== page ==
pray every day this week.' And renew that promise for each of the next seven
days. Remember that you are creating not only a  more intimate link with the
spiritual world;  you  are also training  your will. It  is  through certain
practices that we  develop the  discipline needed for life's combat. It does
no good to forget the resolution one  day  and pray twice the  next.  Nor to
pray seven times the same day, and go  through the rest of the week thinking
that you  have completed  your task. Certain  things have to  occur with the
right pace and rhythm."
     An evil man, about  to die, meets an  angel  at the gates to  Hell. The
angel says to him: "It is enough for you to have done one good thing in your
life,  and  that  will  help you."  "Think  hard,"  the angel said. The  man
remembers that one time, as he was walking through a forest, he saw a spider
in his path and detoured so as  not  to  step on it.  The angel smiles and a
spider web comes down from the  sky, allowing the man to ascend to Paradise.
Others among the condemned take advantage of the web,  and begin to make the
climb. But the man turns  on them and begins to push them off, fearing  that
the web will break.  At that  moment, it  breaks, and the man is once  again
returned to Hell. "What  a pity," the man hears the angel say. "Your concern
with yourself turned the only good thing you ever did into evil."
     The master says: "A crossroad is a holy  place. There, the pilgrim  has
to  make  a  decision.  That  is  why the  gods  usually  sleep and  eat  at
crossroads. Where roads cross, two great forces are concentrated -- the path
that will be chosen, and the path to be ignored. Both are transformed into a
single  path,  but  only  for  a short period of time. The pilgrim may rest,
sleep a bit, and  even consult with the gods that inhabit the crossroad. But
no one can remain there forever: once his choice is made, he has to move on,
without thinking  about the path he has  rejected.  Otherwise, the crossroad
becomes a curse."
     Humanity  has  committed some of its worst crimes  in  the  name of the
truth. Men and women  have been burned at  the stake. The entire culture  of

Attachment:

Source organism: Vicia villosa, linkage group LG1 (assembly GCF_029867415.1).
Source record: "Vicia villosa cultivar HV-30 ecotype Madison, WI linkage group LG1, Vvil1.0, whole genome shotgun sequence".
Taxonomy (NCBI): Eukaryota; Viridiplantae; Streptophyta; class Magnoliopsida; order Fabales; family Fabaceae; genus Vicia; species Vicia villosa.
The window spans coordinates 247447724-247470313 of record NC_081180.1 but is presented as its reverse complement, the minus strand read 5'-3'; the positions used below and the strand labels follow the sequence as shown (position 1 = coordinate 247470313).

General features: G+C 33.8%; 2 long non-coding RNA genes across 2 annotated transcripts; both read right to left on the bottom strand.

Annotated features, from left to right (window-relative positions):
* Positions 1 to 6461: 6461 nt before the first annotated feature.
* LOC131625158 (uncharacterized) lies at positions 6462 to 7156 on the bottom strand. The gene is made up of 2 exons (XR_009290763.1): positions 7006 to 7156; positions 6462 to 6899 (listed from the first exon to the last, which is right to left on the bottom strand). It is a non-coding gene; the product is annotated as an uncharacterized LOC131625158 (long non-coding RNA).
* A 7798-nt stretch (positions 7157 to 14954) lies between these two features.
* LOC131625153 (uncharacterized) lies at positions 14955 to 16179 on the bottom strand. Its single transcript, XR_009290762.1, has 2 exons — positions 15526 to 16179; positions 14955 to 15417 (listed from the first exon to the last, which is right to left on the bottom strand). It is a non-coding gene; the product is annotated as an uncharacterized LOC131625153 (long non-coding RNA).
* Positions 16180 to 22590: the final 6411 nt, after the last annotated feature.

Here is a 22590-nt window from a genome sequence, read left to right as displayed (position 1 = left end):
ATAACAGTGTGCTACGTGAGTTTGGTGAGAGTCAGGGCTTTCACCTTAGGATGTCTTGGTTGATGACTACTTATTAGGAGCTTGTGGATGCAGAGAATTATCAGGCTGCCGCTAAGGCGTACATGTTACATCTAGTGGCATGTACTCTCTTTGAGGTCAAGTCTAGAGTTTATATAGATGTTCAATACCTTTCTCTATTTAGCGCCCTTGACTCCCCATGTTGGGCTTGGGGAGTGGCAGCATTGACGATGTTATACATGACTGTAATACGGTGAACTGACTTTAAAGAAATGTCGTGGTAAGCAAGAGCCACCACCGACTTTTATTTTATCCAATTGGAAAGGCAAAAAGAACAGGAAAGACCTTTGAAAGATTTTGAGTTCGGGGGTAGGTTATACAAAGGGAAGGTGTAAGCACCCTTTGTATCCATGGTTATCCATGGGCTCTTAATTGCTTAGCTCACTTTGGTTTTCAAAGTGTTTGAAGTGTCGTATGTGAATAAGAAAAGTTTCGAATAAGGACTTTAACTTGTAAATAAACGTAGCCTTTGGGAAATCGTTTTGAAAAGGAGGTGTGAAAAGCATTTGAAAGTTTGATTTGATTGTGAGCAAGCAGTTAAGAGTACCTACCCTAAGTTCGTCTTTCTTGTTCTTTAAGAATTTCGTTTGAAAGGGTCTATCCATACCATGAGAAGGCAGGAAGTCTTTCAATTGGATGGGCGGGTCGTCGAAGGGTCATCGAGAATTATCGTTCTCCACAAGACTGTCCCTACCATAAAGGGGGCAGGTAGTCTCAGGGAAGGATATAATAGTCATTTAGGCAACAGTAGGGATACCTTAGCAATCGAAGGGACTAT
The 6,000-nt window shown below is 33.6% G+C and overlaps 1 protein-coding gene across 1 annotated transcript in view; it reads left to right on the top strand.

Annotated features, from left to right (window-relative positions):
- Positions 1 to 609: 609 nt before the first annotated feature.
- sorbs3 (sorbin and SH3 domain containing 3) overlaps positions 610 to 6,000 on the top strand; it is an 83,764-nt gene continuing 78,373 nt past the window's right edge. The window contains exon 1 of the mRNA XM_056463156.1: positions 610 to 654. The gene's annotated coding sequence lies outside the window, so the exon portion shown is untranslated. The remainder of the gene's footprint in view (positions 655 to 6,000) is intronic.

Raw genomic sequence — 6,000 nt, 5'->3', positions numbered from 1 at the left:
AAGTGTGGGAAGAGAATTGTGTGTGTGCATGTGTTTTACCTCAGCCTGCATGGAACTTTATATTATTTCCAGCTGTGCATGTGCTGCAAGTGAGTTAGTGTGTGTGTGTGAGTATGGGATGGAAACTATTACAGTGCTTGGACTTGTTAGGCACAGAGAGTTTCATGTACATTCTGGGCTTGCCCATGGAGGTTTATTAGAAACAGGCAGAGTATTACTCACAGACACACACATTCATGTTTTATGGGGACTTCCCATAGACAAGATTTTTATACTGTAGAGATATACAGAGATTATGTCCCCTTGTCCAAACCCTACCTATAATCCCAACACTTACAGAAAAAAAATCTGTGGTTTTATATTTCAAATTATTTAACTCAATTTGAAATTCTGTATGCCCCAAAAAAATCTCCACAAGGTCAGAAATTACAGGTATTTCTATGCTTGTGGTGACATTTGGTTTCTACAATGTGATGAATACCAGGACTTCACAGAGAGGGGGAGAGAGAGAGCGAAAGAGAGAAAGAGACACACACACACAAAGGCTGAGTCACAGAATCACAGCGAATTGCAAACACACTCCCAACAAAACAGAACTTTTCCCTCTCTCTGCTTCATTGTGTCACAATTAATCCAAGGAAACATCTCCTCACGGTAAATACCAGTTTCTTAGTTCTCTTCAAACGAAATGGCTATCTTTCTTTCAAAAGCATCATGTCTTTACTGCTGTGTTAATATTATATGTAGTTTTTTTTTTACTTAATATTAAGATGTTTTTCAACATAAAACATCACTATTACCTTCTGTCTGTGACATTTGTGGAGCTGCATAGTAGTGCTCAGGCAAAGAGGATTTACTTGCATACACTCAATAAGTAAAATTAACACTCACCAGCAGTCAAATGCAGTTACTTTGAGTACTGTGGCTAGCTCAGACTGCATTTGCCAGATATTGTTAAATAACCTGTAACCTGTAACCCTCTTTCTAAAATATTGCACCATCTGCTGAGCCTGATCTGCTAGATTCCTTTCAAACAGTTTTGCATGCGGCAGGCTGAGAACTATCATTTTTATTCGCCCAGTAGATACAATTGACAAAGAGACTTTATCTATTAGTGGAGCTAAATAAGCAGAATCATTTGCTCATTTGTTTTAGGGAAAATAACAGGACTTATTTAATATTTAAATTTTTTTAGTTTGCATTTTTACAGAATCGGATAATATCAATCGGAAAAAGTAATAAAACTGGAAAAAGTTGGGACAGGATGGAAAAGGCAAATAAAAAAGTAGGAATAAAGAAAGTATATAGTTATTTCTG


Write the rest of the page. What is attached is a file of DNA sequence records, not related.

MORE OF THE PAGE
some civilizations has been destroyed. Those who committed the sin of eating
meat  were  kept at  a  distance.  Those who sought  a  different  path were
ostracized. One person, in the name of truth,  was crucified. But --  before
He  died -- He  left us a great  definition  of the  Truth. It  is  not what
provides us with certitudes. It is  not what makes us better than others. It
is not  what we  keep within the prison of our preconceived ideas. The Truth
is what makes  us free. "Know the Truth, and the truth will make thee free,"
He said.
     One of the monks at the monastery at Sceta committed a grave error, and
the wisest of hermits was summoned  by the  brothers to judge  him. The wise
hermit did not want to come, but the group was so insistent  that he agreed.
Before  he left his place, though, he took a  bucket and made  some holes in
its  bottom.  Then,  he  filled it  with sand, and began  his  walk  to  the
monastery. The father  superior, noticing the bucket, asked what it was for.
"I have come  to judge another," the hermit said. "My  sins are running  out
behind me, as does the sand in this bucket. But, since I  do not look behind
me,  and  cannot see my  own  sins, I  am able to  judge another." The monks
immediately decided not to proceed with the judgment.
     Written on the wall of a small church in  the Pyrenees: "Lord, may this
candle I  have just lit Make  light, And illuminate me when I  have problems
and make decisions. May it  make fire, So that You can burn away my egotism,
pride and  impurity. May it  make a flame, So that You can warm my heart and
teach  me to love. I  cannot remain for  long in Your church. But in leaving
this candle, a bit of  myself remains here. Help  me to extend  my prayer to
the activities of this day. Amen."
     A friend of the wanderer decided to spend a few weeks at a monastery in
Nepal.  One afternoon, he entered one of the many  temples of the monastery,
and saw a smiling monk seated on the altar. "Why are you smiling," he asked.
"Because I understand the  meaning  of bananas," said the monk,  opening his
bag and taking out a rotten banana. "This is a life that ran its course, and
was not made use of -- and now it is too late." Then he removed from his bag
a banana that was still green. He showed it  to the man, and put  it back in
his  bag. "This is a life that has not yet  run  its course, and  awaits the
right moment," he said. Finally, he took from  his bag a ripe banana, peeled
it, and  shared it with the man, saying: "This is  the present  moment. Know
how to live it without fear."
     A woman friend had gone out  with  the exact amount of money she needed
to take her son  to  the movies. The boy was excited, and every minute asked
his mother how long  it would take to  get there. When she was  stopped at a
traffic  light, she saw a beggar seated on the sidewalk. "Give all the money
you have with you to him," she  heard a voice say. The woman argued with the
voice. She had promised to take her son to  the  movies. "Give  it all," the
voice insisted.  "I can give  him half, and my  son can go in alone while  I
wait outside," she said. But the voice didn't want to  discuss  it. "Give it
all!" She had no time to explain it  all to the boy. She stopped the car and